The National Research Foundation was established as an independant government agency, through the National Research Foundation Act [Act No.23 of 1998].
The NRF receives its mandate from the National Research Foundation Act (Act No 23 of 1998, as amended). According to Section 3 of the Act, the object of the NRF is to contribute to national development by:
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Deputy Chief Executive Officer: National Research Infrastructure Platforms.
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Group Executive: Human Resources and Legal Services
Deputy CEO: Research and Innovation Support and Advancement (RISA)
Announcement: Trans-Atlantic Platform (T-AP) call on Democracy, Governance and Trust (DGT)
Global Knowledge Partnerships Programme Implementation Framework for the 2024 Academic Year
DSI-NRF Postgraduate Student Funding for the 2024 Academic Year
Invitation for Nominations for Professional Development Programme (PDP) Postdoctoral Fellowships for 2023
2023 iThemba Labs Physics Summer School Call for Applications
Bi-annual Progress Reports: Postgraduate Scholarships 2022 – Mid-Year Reports
Announcement of Successful Applications for General Honours Scholarships 2023_July
Announcement of Successful Applications for the 2023 NRF Scarce Skills Post-Doctoral Fellowship
Take Charge of your Future: Apply for a Pan-African University Scholarship today!
Call for Proposals: Japan Science and Technology Agency / Japan International Cooperation Agency Science and Technology Research Partnership for Sustainable Development
Africa’s leading research facility for accelerator based science. Probing fundamental structure and the origins of matter; Advancing the understanding of condensed matter; Impacting the Societal need through provision for the health and environmental sector
The iThemba Laboratory for Accelerator Based Sciences is the continents' biggest facility for particle and nuclear research.
The SAAO is a national facility of the NRF and the national centre for optical and infrared astronomy in South Africa.
SAEON is a national platform for detecting, translating and predicting environmental change.
SAIAB provides unique skills and infrastructure support in marine, estuarine and freshwater ecosystems research, molecular research, collections and bioinformatics.
SARAO is a national facility of the NRF and incorporates radio astronomy instruments and programmes such as MeerKAT and KAT-7 telescopes in the Karoo, (HartRAO) in Gauteng...
South Africa’s innovation revolution must assist in solving our society’s deep and pressing socio-economic challenges. Global competitiveness, shrinking resource availability, and the requirements of a skilled labour force mean that, increasingly, an awareness and understanding of why science and research are critical to our lives is essential for developing an innovation culture.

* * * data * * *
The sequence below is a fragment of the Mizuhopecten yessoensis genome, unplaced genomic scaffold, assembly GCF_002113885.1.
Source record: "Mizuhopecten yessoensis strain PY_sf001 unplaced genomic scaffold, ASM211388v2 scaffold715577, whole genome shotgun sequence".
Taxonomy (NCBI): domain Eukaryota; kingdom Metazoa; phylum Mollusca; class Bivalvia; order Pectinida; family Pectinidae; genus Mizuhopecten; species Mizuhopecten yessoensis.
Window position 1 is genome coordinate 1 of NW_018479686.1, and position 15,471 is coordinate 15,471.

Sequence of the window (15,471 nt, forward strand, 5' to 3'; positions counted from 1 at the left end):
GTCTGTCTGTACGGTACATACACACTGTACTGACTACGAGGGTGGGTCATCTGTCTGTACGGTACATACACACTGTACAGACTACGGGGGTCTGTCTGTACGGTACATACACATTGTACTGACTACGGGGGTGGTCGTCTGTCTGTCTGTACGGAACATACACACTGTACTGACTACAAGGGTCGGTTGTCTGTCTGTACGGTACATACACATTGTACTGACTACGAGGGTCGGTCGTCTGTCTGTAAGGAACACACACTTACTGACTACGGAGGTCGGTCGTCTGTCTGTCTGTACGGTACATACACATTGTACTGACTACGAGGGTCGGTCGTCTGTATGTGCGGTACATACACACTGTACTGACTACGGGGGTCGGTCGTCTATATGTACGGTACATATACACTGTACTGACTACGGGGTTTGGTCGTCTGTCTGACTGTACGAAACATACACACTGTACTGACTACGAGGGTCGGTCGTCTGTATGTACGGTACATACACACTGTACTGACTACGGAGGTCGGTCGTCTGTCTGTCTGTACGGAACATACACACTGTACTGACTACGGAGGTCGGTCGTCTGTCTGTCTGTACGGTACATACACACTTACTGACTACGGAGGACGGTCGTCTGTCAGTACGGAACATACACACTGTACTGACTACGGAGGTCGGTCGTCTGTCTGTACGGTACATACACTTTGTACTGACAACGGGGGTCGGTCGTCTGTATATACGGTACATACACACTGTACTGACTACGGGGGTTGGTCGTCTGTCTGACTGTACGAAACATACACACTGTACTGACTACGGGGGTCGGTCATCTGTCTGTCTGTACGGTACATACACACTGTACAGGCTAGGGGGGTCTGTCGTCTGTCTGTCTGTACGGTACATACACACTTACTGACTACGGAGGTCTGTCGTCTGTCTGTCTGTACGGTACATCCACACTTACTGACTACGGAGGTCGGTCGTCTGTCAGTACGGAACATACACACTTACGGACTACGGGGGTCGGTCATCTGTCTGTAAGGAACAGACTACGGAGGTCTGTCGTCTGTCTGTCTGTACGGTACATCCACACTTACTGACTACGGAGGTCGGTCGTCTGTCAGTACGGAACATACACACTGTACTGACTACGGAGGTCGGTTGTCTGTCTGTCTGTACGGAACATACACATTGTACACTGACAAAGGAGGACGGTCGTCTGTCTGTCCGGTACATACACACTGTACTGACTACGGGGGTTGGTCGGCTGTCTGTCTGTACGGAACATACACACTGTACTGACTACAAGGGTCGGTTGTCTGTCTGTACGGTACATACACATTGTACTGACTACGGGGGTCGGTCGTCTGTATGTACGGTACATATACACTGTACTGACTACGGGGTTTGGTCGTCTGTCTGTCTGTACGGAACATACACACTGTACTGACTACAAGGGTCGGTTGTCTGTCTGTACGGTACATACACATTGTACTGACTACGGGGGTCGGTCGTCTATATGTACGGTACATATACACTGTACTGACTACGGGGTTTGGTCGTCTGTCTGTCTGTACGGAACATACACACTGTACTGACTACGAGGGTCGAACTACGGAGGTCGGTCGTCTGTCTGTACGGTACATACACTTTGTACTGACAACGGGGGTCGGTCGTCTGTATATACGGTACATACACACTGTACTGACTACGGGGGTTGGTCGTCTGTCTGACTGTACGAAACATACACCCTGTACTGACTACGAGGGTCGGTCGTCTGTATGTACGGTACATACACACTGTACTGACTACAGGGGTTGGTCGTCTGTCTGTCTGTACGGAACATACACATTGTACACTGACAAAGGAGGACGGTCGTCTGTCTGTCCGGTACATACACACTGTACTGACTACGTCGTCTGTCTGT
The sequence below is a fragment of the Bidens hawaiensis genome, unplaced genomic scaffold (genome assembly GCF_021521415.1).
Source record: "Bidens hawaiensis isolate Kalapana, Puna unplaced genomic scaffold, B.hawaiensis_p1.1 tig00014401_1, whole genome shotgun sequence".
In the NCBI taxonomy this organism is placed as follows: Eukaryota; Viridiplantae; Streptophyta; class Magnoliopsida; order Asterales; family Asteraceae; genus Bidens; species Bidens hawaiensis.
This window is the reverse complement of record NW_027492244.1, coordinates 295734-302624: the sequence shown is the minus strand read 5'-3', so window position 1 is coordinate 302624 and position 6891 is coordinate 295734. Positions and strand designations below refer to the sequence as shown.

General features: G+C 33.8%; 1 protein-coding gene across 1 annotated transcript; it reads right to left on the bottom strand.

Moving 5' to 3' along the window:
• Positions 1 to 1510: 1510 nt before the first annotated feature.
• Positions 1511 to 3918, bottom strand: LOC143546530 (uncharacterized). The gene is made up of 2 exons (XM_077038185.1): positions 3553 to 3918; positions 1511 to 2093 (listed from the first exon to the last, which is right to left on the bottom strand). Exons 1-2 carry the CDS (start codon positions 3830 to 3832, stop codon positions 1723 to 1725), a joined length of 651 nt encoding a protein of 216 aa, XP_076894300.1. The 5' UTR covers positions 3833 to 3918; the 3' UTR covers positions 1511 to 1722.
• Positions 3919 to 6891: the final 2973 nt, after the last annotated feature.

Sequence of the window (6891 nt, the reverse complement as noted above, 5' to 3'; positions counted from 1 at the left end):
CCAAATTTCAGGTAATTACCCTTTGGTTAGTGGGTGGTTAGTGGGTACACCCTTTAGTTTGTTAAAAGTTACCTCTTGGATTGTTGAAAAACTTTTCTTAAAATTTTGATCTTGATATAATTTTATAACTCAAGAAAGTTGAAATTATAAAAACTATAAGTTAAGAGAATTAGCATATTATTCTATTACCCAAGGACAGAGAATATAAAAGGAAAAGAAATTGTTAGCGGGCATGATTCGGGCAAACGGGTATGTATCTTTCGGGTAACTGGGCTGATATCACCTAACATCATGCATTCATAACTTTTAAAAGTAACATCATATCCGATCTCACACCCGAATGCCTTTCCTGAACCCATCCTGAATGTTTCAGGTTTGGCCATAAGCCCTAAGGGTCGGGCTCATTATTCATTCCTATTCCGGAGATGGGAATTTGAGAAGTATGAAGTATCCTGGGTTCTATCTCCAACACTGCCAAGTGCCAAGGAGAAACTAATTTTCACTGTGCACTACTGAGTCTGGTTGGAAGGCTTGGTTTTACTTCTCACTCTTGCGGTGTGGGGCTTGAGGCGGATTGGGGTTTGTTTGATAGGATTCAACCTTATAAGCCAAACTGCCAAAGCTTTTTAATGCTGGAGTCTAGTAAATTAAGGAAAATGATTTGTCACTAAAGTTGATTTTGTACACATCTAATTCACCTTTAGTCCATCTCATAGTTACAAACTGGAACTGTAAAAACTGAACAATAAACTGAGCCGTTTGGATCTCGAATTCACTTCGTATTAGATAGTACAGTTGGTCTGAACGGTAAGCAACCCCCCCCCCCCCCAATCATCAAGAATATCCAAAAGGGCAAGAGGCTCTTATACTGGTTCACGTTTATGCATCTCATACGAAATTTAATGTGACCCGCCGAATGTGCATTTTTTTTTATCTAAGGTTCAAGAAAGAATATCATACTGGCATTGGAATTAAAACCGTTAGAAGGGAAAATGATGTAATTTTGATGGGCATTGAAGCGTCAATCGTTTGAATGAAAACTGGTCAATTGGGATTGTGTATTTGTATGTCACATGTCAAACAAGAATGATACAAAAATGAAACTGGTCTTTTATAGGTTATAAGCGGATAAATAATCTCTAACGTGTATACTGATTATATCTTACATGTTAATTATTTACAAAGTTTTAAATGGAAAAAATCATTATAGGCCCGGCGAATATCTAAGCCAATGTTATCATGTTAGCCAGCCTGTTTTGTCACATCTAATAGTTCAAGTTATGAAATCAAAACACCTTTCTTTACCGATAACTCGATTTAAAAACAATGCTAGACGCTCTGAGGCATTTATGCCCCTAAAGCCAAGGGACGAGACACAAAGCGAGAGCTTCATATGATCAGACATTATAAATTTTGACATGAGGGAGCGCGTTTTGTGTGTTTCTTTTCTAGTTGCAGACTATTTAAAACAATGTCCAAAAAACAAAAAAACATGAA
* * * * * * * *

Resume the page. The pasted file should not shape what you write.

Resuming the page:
Within the next five years, the aim is to begin to more fully embed engagement in and with science in the core NRF missions of supporting and promoting new knowledge and growing new knowledge workers. This is led by the formulation of an acceptable NRF position on engaged research which will guide the NRF approach…
NRF | SAASTA is the NRF business division tasked with leading and coordinating the science engagement programme across the NRF and beyond. The NRF is equally committed to ensuring that the science engagement leadership and national coordination role…
The NRF provides leading-edge research infrastructure platforms that ensure that the national research enterprise has the requisite infrastructure to undertake globally competitive discovery science, train the next generation of researchers, support engagement with science by and with the public and promote innovation that positively impacts society, the environment, the economy.
The annual NRF Awards recognize and celebrate South African research excellence. The awards presented to researchers are in two categories, the ratings linked awards and special recognition awards.
The National Research Foundation (NRF) conducts its procurement of goods, services, and works in accordance with its Supply Chain Management Policy in a manner that is fair, equitable, transparent, competitive, and cost-effective
The National Research Foundation (NRF) is guided by its Supply Chain Management Policy in its procurement of goods and services. The Policy sets out the prescripts issued by National Treasury with the exact note referenced in the footnotes. The Supply Chain Management policy adheres to the National Treasury’s prescribed supply chain system framework.
The NRF’s Supply Chain Management Policy and the conduct of supply chain management at the NRF seeks to give effect to section 217 of the South African Constitution which requires that all procurement of goods and services must be done in a manner that is fair, equitable, transparent, competitive and cost-effective.
The National Research Foundation bid awards and contracts. Below is the latest award.
June is Youth Month, and this year the NRF is celebrating the Youth of the NRF who are advancing knowledge, transforming lives, and inspiring a nation. We thank all participants for sharing their stories with us.
Mr Avelile Cishe is a BSc Honours student in Natural Resource Management at Nelson Mandela University (NMU) as well as an Assistant Coordinator for Supplemental Instruction within NMU’s Learning Development Department. He is currently funded by the NRF.
How did your journey start?
I was born and raised in a beautiful village called Mhlohlozi in the Willowvale region of the Eastern Cape. Willowvale is about 30km southeast of Idutywa. I was raised by my grandmother (Ndlangi). Growing up, my grandmother always instilled the principles of education, respect, and continuous improvement. My social life has always revolved around sports, with soccer being central to my heart.
I started schooling at Mhlohlozi Junior Secondary School and finished high school at Fort Malan Senior Secondary School. After a couple of challenges with funding in 2017, I was privileged to be accepted to enrol for a Diploma in Forestry at NMU in 2018. I received a bursary from the then DAFF (now the Department of Forestry, Fisheries and the Environment) for my first year and later accepted a bursary offer from Sappi Southern Africa for my second and third years.